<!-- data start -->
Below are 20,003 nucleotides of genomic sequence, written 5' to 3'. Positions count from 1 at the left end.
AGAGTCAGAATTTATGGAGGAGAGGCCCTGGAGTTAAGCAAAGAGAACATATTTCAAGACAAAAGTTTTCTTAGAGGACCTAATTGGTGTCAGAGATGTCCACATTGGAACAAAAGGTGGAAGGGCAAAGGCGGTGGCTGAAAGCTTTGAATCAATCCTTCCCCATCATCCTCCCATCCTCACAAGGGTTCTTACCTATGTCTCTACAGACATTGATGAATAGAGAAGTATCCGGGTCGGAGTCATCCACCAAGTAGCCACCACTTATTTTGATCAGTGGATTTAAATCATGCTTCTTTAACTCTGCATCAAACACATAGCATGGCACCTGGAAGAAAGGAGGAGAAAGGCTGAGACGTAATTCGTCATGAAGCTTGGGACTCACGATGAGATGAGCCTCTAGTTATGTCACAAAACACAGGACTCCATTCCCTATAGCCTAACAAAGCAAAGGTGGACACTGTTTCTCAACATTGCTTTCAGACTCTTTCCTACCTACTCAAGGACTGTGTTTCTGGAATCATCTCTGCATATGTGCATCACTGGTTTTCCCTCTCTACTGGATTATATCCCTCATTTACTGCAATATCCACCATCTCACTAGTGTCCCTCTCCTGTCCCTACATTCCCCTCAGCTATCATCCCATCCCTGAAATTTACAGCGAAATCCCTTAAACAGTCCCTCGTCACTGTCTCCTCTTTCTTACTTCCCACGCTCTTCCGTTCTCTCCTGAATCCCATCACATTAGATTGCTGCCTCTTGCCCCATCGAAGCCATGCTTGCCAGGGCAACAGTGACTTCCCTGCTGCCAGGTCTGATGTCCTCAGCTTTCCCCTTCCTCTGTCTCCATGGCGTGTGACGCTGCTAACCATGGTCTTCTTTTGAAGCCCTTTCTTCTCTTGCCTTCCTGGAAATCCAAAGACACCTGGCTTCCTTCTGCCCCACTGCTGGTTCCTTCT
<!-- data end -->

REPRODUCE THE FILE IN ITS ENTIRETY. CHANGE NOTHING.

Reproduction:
Below are 20,003 nucleotides of genomic sequence, written 5' to 3'. Positions count from 1 at the left end.
AGAGTCAGAATTTATGGAGGAGAGGCCCTGGAGTTAAGCAAAGAGAACATATTTCAAGACAAAAGTTTTCTTAGAGGACCTAATTGGTGTCAGAGATGTCCACATTGGAACAAAAGGTGGAAGGGCAAAGGCGGTGGCTGAAAGCTTTGAATCAATCCTTCCCCATCATCCTCCCATCCTCACAAGGGTTCTTACCTATGTCTCTACAGACATTGATGAATAGAGAAGTATCCGGGTCGGAGTCATCCACCAAGTAGCCACCACTTATTTTGATCAGTGGATTTAAATCATGCTTCTTTAACTCTGCATCAAACACATAGCATGGCACCTGGAAGAAAGGAGGAGAAAGGCTGAGACGTAATTCGTCATGAAGCTTGGGACTCACGATGAGATGAGCCTCTAGTTATGTCACAAAACACAGGACTCCATTCCCTATAGCCTAACAAAGCAAAGGTGGACACTGTTTCTCAACATTGCTTTCAGACTCTTTCCTACCTACTCAAGGACTGTGTTTCTGGAATCATCTCTGCATATGTGCATCACTGGTTTTCCCTCTCTACTGGATTATATCCCTCATTTACTGCAATATCCACCATCTCACTAGTGTCCCTCTCCTGTCCCTACATTCCCCTCAGCTATCATCCCATCCCTGAAATTTACAGCGAAATCCCTTAAACAGTCCCTCGTCACTGTCTCCTCTTTCTTACTTCCCACGCTCTTCCGTTCTCTCCTGAATCCCATCACATTAGATTGCTGCCTCTTGCCCCATCGAAGCCATGCTTGCCAGGGCAACAGTGACTTCCCTGCTGCCAGGTCTGATGTCCTCAGCTTTCCCCTTCCTCTGTCTCCATGGCGTGTGACGCTGCTAACCATGGTCTTCTTTTGAAGCCCTTTCTTCTCTTGCCTTCCTGGAAATCCAAAGACACCTGGCTTCCTTCTGCCCCACTGCTGGTTCCTTCT